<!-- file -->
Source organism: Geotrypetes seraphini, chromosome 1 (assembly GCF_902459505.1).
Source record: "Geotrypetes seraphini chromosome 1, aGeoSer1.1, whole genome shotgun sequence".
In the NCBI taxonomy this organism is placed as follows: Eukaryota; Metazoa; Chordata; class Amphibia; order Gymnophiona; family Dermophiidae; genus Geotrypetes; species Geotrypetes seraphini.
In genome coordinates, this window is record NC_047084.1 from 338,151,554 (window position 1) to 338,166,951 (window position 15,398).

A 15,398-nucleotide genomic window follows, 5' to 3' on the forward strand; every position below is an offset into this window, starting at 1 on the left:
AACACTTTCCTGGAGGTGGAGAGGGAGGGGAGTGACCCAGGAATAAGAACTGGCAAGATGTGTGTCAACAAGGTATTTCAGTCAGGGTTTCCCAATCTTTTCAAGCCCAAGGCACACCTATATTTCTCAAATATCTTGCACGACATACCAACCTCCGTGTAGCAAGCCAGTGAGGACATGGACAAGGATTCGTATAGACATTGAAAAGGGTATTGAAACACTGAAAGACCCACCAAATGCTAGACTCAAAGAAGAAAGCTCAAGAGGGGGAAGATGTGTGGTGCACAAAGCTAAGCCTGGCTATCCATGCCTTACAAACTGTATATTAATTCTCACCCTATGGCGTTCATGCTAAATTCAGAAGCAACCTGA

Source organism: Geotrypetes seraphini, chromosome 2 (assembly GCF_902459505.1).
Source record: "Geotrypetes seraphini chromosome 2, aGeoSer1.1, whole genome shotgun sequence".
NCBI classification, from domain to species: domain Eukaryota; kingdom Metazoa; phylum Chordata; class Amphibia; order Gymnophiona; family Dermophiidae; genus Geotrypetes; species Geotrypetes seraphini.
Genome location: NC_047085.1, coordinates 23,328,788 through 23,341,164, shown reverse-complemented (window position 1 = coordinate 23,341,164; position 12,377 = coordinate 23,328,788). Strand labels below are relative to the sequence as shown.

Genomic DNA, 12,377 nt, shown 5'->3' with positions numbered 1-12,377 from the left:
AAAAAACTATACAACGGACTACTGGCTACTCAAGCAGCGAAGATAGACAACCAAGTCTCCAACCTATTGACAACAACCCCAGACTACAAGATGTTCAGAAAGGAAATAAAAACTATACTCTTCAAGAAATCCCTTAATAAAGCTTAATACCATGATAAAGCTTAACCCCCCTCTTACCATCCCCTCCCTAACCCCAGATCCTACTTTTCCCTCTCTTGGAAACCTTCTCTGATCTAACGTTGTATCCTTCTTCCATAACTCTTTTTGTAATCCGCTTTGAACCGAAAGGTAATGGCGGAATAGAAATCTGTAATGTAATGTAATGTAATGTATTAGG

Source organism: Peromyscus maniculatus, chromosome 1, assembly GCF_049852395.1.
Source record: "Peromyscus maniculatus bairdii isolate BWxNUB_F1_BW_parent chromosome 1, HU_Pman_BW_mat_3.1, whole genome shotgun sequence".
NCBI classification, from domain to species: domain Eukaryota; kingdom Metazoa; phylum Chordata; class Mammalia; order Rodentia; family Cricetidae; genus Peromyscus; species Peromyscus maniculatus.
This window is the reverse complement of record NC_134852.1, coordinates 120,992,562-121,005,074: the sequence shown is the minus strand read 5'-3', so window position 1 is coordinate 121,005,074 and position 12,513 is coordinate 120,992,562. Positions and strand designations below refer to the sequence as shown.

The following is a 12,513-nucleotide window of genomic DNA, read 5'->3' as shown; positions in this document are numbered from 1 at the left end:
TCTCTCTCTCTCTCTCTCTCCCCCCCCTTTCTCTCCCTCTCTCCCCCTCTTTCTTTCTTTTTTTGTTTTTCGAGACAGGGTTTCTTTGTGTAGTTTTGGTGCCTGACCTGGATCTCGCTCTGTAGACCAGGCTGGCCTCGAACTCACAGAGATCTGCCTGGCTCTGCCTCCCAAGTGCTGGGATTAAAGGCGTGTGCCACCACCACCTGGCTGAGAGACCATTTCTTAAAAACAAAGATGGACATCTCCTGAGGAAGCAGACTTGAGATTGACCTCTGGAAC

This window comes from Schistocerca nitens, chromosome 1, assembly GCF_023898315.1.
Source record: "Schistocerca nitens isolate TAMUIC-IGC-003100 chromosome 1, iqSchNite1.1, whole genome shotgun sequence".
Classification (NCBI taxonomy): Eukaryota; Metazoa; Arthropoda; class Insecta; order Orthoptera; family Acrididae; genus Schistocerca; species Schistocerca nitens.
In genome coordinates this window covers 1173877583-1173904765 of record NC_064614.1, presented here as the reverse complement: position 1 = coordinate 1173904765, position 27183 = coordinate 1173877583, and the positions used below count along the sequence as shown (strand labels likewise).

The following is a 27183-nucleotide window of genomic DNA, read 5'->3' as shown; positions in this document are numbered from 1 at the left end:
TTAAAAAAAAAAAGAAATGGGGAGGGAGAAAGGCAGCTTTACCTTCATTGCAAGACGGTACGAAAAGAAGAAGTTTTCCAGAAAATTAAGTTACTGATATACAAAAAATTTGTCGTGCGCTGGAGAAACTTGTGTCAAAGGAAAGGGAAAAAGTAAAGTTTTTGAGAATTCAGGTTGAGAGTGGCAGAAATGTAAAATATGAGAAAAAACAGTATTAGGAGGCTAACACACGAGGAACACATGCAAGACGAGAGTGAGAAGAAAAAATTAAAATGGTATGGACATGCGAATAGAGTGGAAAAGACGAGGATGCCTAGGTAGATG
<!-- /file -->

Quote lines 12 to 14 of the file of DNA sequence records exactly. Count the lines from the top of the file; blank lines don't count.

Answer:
AAAAAACTATACAACGGACTACTGGCTACTCAAGCAGCGAAGATAGACAACCAAGTCTCCAACCTATTGACAACAACCCCAGACTACAAGATGTTCAGAAAGGAAATAAAAACTATACTCTTCAAGAAATCCCTTAATAAAGCTTAATACCATGATAAAGCTTAACCCCCCTCTTACCATCCCCTCCCTAACCCCAGATCCTACTTTTCCCTCTCTTGGAAACCTTCTCTGATCTAACGTTGTATCCTTCTTCCATAACTCTTTTTGTAATCCGCTTTGAACCGAAAGGTAATGGCGGAATAGAAATCTGTAATGTAATGTAATGTAATGTATTAGG

Source organism: Peromyscus maniculatus, chromosome 1, assembly GCF_049852395.1.
Source record: "Peromyscus maniculatus bairdii isolate BWxNUB_F1_BW_parent chromosome 1, HU_Pman_BW_mat_3.1, whole genome shotgun sequence".